Men respond to Stanton as well. There is a long list of guys who call him and almost plead to go out with him because, as he would probably put it, using one of the endless movie references that dress up his conversation, at night, he's like Maximus striding into the Colosseum.
One night at Il Mulino, Stanton was doing the Stanton thing, chatting up several attractive women he'd just introduced himself to at the bar while everyone was waiting for a table. There was some mildly suggestive, playful teasing, and everyone was all smiles. A little while later, when the women had been seated at a table next to Stanton's, one of them got up to go to the ladies' room.
She stopped and said something innocuous to Stanton about her after-dinner plans. He smiled, picked up the pepper mill from the table, and said, "How 'bout I get some batteries for this and we have a party?" Rather than smack him or look horrified, she smiled, leaned over, and began stroking his ample chest.
"If I walked into a room and did some of the stuff he does, I'd probably feel the force of somebody's fist against my jaw," says ABC's Miller. "But he's so good-natured, he has a way of pulling it off."
And he's always on. In the morning, at night, on the phone, in his office, at lunch. Tirelessly networking, Stanton draws people into his universe and starts connecting them with one another. And along the way, anything he can do for them he does, from a simple introduction to a job to concert tickets.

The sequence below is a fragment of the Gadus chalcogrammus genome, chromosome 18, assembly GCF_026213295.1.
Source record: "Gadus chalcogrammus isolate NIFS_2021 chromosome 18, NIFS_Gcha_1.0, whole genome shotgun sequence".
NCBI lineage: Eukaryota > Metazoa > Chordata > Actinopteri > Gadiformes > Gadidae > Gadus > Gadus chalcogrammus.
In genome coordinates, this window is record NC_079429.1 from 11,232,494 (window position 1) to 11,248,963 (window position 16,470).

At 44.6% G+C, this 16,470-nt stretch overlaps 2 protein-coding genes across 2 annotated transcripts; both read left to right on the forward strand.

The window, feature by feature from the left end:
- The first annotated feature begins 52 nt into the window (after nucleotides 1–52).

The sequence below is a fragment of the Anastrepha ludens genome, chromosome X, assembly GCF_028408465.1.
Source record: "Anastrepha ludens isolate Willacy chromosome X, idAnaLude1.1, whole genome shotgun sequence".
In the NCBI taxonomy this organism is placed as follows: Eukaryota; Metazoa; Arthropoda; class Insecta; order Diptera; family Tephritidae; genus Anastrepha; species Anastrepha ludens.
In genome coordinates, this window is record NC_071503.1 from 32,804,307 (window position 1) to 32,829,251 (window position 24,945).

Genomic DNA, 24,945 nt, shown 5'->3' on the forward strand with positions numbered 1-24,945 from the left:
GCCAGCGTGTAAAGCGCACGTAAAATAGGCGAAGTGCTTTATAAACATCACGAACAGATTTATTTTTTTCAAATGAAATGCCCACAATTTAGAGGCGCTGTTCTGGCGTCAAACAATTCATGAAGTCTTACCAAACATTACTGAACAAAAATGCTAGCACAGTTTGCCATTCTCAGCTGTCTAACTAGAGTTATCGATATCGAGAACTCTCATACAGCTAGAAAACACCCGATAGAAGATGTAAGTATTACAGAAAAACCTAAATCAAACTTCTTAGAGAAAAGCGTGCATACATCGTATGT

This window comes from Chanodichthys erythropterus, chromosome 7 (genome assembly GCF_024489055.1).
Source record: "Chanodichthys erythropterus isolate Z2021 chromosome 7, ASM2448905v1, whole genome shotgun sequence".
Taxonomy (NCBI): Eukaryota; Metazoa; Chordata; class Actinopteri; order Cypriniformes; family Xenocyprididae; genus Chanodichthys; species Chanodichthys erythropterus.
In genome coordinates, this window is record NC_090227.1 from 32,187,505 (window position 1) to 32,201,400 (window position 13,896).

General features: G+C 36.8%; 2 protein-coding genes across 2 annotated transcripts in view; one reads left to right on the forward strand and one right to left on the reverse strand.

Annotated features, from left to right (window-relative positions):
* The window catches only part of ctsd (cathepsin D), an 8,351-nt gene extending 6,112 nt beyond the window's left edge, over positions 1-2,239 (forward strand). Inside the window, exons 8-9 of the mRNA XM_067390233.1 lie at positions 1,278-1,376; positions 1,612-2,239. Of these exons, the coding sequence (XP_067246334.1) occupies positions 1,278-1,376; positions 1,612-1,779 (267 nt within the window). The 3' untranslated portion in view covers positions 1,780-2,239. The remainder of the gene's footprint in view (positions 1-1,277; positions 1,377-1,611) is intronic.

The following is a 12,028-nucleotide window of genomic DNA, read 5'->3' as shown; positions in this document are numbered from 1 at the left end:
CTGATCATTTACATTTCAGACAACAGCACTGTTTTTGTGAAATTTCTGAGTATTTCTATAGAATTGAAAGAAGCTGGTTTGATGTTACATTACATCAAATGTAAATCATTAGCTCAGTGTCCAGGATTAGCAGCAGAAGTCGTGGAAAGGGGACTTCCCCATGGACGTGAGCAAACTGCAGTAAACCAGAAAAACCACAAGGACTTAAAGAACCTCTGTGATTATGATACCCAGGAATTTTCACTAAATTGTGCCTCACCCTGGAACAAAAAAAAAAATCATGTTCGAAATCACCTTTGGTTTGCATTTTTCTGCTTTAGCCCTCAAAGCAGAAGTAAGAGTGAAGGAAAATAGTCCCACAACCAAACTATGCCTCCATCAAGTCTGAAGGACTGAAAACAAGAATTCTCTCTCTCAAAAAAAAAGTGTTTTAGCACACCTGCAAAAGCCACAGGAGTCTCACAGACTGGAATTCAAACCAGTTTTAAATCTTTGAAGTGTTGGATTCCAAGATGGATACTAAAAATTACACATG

It's unspoken, of course, but all these things are chits that go into the main computer of the great favor bank that makes New York turn. "He has this constant desire to do something for the other person," says Dominic Barbara.
Keeping the swirl in motion is an extraordinarily high-energy enterprise. He spends two hours a day working out at the Reebok Sports Club NY, which has, of course, become a client and is where he cracked a health-club theft ring that was stealing things like $15,000 Rolex watches from lockers.
More critically, he averages 5,000 minutes a month on two cell phones used mostly in his maroon Durango, which he refers to as the "war wagon." It is specially equipped with a global-positioning navigation system; Nextel two-way radio; radar scrambler; video camera with a night-vision lens; a hand-activated, touch-sensitive safe (it opens by identifying his fingerprints); a full-size, lifelike dummy in the backseat wearing a straw cowboy hat; and a remote starter.
Even a short ride in the truck means getting immediately sucked into the vortex. One afternoon, we were on the L.I.E. in a blinding downpour on the way to inspect a murder scene critical to one of his cases. As he munched on a whey protein bar (his food intake goes from the sublime to the ridiculous; one morning at seven, he was eating leftover sausage and peppers and an hour later a beef jerky), he talked on both cell phones, repeatedly checked his pager, and feverishly poked his Palm PC.
Ignoring the weather, he worked the phones nonstop during the two-hour round-trip, talking to his investigators and two lawyers; he promised to get someone else 'N Sync tickets; he made arrangements for a five o'clock appearance on Fox; he discussed the previous night's mischief with a cohort, as happily as an adolescent; and he promised a corporate client on his way in from Chicago that he'd make arrangements for them to go out that night.
despite all the gloss, the showmanship, and the hell-raising nightlife, Stanton remains, in many ways, the quintessential private eye, the guy who handles routine surveillance and tawdry cheating spouses. Beyond that, however, Sam Spade wouldn't recognize much of the work -- computer security, for instance, and corporate due diligence, which includes everything from background checks on prospective employees to unraveling sexual-harassment cases.
"We're working for a company," Stanton says, "that's interested in how one of its competitors keeps coming up with hugely successful products. Our job is to find out who's generating the ideas and how they're doing it. Once we identify the genius, they can try to steal him."